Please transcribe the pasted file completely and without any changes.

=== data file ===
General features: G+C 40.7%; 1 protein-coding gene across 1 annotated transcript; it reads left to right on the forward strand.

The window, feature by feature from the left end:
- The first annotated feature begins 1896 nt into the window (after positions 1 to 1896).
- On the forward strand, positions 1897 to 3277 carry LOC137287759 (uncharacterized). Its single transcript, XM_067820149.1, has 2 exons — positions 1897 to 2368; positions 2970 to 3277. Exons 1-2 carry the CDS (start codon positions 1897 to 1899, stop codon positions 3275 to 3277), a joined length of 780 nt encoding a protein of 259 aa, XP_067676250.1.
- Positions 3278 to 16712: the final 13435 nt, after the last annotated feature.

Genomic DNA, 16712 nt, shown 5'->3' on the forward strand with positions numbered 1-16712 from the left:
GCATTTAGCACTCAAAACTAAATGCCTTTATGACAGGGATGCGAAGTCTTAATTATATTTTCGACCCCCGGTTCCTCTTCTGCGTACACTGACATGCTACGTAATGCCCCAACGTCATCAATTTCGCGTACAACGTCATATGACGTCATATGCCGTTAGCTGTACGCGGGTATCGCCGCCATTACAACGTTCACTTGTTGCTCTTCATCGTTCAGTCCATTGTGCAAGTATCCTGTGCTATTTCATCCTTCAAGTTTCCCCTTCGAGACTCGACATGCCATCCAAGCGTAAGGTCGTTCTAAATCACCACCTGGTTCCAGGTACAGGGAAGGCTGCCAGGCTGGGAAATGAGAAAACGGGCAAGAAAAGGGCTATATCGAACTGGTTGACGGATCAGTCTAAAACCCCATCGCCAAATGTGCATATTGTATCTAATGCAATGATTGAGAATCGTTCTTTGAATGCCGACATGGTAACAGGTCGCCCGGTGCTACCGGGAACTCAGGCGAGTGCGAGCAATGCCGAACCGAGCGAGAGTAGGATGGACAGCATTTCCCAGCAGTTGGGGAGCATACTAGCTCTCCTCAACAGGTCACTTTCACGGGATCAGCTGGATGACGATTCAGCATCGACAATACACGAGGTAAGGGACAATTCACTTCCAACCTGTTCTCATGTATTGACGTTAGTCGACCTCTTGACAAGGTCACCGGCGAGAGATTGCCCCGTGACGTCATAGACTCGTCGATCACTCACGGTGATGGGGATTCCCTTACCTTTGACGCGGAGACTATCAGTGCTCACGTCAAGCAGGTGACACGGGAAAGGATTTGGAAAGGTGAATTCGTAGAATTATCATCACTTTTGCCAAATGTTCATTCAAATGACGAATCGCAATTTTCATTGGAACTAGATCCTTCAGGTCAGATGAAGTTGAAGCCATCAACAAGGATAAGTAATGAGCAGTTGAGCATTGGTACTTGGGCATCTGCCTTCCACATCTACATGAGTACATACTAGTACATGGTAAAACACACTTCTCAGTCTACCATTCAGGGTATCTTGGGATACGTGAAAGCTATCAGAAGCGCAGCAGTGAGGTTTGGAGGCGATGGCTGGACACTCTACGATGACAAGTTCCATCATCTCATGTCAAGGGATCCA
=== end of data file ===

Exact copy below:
General features: G+C 40.7%; 1 protein-coding gene across 1 annotated transcript; it reads left to right on the forward strand.

The window, feature by feature from the left end:
- The first annotated feature begins 1896 nt into the window (after positions 1 to 1896).
- On the forward strand, positions 1897 to 3277 carry LOC137287759 (uncharacterized). Its single transcript, XM_067820149.1, has 2 exons — positions 1897 to 2368; positions 2970 to 3277. Exons 1-2 carry the CDS (start codon positions 1897 to 1899, stop codon positions 3275 to 3277), a joined length of 780 nt encoding a protein of 259 aa, XP_067676250.1.
- Positions 3278 to 16712: the final 13435 nt, after the last annotated feature.

Genomic DNA, 16712 nt, shown 5'->3' on the forward strand with positions numbered 1-16712 from the left:
GCATTTAGCACTCAAAACTAAATGCCTTTATGACAGGGATGCGAAGTCTTAATTATATTTTCGACCCCCGGTTCCTCTTCTGCGTACACTGACATGCTACGTAATGCCCCAACGTCATCAATTTCGCGTACAACGTCATATGACGTCATATGCCGTTAGCTGTACGCGGGTATCGCCGCCATTACAACGTTCACTTGTTGCTCTTCATCGTTCAGTCCATTGTGCAAGTATCCTGTGCTATTTCATCCTTCAAGTTTCCCCTTCGAGACTCGACATGCCATCCAAGCGTAAGGTCGTTCTAAATCACCACCTGGTTCCAGGTACAGGGAAGGCTGCCAGGCTGGGAAATGAGAAAACGGGCAAGAAAAGGGCTATATCGAACTGGTTGACGGATCAGTCTAAAACCCCATCGCCAAATGTGCATATTGTATCTAATGCAATGATTGAGAATCGTTCTTTGAATGCCGACATGGTAACAGGTCGCCCGGTGCTACCGGGAACTCAGGCGAGTGCGAGCAATGCCGAACCGAGCGAGAGTAGGATGGACAGCATTTCCCAGCAGTTGGGGAGCATACTAGCTCTCCTCAACAGGTCACTTTCACGGGATCAGCTGGATGACGATTCAGCATCGACAATACACGAGGTAAGGGACAATTCACTTCCAACCTGTTCTCATGTATTGACGTTAGTCGACCTCTTGACAAGGTCACCGGCGAGAGATTGCCCCGTGACGTCATAGACTCGTCGATCACTCACGGTGATGGGGATTCCCTTACCTTTGACGCGGAGACTATCAGTGCTCACGTCAAGCAGGTGACACGGGAAAGGATTTGGAAAGGTGAATTCGTAGAATTATCATCACTTTTGCCAAATGTTCATTCAAATGACGAATCGCAATTTTCATTGGAACTAGATCCTTCAGGTCAGATGAAGTTGAAGCCATCAACAAGGATAAGTAATGAGCAGTTGAGCATTGGTACTTGGGCATCTGCCTTCCACATCTACATGAGTACATACTAGTACATGGTAAAACACACTTCTCAGTCTACCATTCAGGGTATCTTGGGATACGTGAAAGCTATCAGAAGCGCAGCAGTGAGGTTTGGAGGCGATGGCTGGACACTCTACGATGACAAGTTCCATCATCTCATGTCAAGGGATCCA